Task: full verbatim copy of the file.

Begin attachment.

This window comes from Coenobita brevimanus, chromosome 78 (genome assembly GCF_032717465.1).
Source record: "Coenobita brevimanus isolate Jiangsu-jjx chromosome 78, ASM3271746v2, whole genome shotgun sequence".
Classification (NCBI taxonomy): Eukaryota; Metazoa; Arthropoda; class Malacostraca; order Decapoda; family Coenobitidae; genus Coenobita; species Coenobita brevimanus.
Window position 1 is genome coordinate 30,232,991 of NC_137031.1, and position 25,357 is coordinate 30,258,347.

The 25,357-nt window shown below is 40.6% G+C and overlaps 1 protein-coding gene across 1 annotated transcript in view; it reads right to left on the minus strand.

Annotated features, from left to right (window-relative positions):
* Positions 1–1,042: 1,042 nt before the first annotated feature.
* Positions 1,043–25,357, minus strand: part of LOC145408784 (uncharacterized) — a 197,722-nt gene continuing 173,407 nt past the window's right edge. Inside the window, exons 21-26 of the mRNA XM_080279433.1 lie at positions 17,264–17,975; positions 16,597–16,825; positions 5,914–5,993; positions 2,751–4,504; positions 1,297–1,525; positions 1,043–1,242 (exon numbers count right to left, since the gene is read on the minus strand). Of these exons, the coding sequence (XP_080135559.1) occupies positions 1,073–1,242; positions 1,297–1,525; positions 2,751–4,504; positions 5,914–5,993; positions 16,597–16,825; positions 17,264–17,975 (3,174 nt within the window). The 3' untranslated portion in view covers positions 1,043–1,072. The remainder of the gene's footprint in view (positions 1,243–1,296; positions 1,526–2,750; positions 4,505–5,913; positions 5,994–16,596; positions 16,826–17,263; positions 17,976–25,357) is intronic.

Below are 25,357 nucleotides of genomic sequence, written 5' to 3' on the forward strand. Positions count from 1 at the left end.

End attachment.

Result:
This window comes from Coenobita brevimanus, chromosome 78 (genome assembly GCF_032717465.1).
Source record: "Coenobita brevimanus isolate Jiangsu-jjx chromosome 78, ASM3271746v2, whole genome shotgun sequence".
Classification (NCBI taxonomy): Eukaryota; Metazoa; Arthropoda; class Malacostraca; order Decapoda; family Coenobitidae; genus Coenobita; species Coenobita brevimanus.
Window position 1 is genome coordinate 30,232,991 of NC_137031.1, and position 25,357 is coordinate 30,258,347.

The 25,357-nt window shown below is 40.6% G+C and overlaps 1 protein-coding gene across 1 annotated transcript in view; it reads right to left on the minus strand.

Annotated features, from left to right (window-relative positions):
* Positions 1–1,042: 1,042 nt before the first annotated feature.
* Positions 1,043–25,357, minus strand: part of LOC145408784 (uncharacterized) — a 197,722-nt gene continuing 173,407 nt past the window's right edge. Inside the window, exons 21-26 of the mRNA XM_080279433.1 lie at positions 17,264–17,975; positions 16,597–16,825; positions 5,914–5,993; positions 2,751–4,504; positions 1,297–1,525; positions 1,043–1,242 (exon numbers count right to left, since the gene is read on the minus strand). Of these exons, the coding sequence (XP_080135559.1) occupies positions 1,073–1,242; positions 1,297–1,525; positions 2,751–4,504; positions 5,914–5,993; positions 16,597–16,825; positions 17,264–17,975 (3,174 nt within the window). The 3' untranslated portion in view covers positions 1,043–1,072. The remainder of the gene's footprint in view (positions 1,243–1,296; positions 1,526–2,750; positions 4,505–5,913; positions 5,994–16,596; positions 16,826–17,263; positions 17,976–25,357) is intronic.

Below are 25,357 nucleotides of genomic sequence, written 5' to 3' on the forward strand. Positions count from 1 at the left end.